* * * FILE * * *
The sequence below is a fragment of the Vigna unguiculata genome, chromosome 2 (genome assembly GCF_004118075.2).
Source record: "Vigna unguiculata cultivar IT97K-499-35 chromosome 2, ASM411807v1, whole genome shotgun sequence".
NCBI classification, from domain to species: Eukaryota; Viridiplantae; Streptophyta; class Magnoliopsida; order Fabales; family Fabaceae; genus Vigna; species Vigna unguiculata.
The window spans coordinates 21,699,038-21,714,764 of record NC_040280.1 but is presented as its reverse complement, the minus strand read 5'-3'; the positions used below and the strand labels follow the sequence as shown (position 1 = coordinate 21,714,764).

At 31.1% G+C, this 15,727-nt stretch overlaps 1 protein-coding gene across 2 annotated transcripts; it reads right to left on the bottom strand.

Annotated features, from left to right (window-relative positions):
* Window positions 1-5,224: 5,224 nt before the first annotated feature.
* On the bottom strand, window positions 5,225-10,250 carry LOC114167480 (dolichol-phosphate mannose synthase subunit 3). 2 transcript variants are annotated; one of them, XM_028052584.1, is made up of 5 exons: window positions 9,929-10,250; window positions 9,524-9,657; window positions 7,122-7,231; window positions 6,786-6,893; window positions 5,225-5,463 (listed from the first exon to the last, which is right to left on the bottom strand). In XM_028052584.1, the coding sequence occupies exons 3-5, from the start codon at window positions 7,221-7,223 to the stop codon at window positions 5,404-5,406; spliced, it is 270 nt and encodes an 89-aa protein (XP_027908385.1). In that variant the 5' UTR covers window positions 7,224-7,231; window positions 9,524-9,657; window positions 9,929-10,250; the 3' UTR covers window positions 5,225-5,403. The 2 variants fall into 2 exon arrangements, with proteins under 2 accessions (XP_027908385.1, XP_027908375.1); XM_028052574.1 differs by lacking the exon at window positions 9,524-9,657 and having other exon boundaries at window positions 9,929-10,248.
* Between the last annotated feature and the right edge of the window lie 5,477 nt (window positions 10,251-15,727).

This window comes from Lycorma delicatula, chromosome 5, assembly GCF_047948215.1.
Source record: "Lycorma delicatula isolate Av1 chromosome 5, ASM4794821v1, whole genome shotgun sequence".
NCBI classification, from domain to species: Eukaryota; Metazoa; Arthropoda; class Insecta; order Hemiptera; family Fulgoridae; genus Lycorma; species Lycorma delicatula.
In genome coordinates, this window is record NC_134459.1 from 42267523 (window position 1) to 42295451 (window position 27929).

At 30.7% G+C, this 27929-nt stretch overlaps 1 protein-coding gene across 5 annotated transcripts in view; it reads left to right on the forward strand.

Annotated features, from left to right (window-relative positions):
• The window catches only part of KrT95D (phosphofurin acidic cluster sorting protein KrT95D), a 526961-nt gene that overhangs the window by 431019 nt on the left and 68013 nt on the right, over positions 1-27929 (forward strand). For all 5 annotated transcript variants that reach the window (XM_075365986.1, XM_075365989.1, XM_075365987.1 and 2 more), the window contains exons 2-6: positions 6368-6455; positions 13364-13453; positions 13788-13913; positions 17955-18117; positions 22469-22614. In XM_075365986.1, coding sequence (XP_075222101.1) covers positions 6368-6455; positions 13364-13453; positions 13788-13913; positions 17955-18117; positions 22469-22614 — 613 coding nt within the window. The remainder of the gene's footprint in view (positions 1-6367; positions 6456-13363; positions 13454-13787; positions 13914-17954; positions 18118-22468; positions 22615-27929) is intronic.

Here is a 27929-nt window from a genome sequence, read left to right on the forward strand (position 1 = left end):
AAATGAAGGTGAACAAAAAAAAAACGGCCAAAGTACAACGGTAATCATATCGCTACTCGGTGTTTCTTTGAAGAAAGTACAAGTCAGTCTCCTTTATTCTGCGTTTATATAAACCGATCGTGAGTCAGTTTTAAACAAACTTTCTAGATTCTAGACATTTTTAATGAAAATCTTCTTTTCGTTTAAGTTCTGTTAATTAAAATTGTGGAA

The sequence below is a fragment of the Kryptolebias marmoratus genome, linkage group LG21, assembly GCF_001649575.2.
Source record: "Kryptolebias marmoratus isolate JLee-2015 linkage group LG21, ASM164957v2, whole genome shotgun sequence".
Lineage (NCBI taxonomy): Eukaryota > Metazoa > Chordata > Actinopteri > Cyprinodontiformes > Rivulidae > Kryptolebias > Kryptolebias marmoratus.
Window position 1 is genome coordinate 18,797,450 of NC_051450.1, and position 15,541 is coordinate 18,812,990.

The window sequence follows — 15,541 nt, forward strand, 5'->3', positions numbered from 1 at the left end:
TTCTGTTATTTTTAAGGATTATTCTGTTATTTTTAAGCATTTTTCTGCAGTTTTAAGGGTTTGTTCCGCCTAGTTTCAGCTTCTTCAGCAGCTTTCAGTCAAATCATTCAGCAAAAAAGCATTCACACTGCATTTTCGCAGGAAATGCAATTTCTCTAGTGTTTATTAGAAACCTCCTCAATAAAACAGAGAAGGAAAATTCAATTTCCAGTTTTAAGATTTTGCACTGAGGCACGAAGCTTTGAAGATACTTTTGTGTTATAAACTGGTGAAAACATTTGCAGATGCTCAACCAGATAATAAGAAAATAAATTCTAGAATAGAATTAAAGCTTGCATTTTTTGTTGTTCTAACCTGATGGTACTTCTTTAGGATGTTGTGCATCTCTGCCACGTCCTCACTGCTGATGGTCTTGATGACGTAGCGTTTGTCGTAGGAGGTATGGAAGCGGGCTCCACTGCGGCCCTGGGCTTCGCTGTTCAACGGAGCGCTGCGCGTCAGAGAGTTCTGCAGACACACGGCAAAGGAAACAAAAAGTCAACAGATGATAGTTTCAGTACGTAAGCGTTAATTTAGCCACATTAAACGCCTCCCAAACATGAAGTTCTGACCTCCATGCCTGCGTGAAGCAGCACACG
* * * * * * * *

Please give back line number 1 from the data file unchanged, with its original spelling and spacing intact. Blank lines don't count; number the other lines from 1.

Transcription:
The sequence below is a fragment of the Vigna unguiculata genome, chromosome 2 (genome assembly GCF_004118075.2).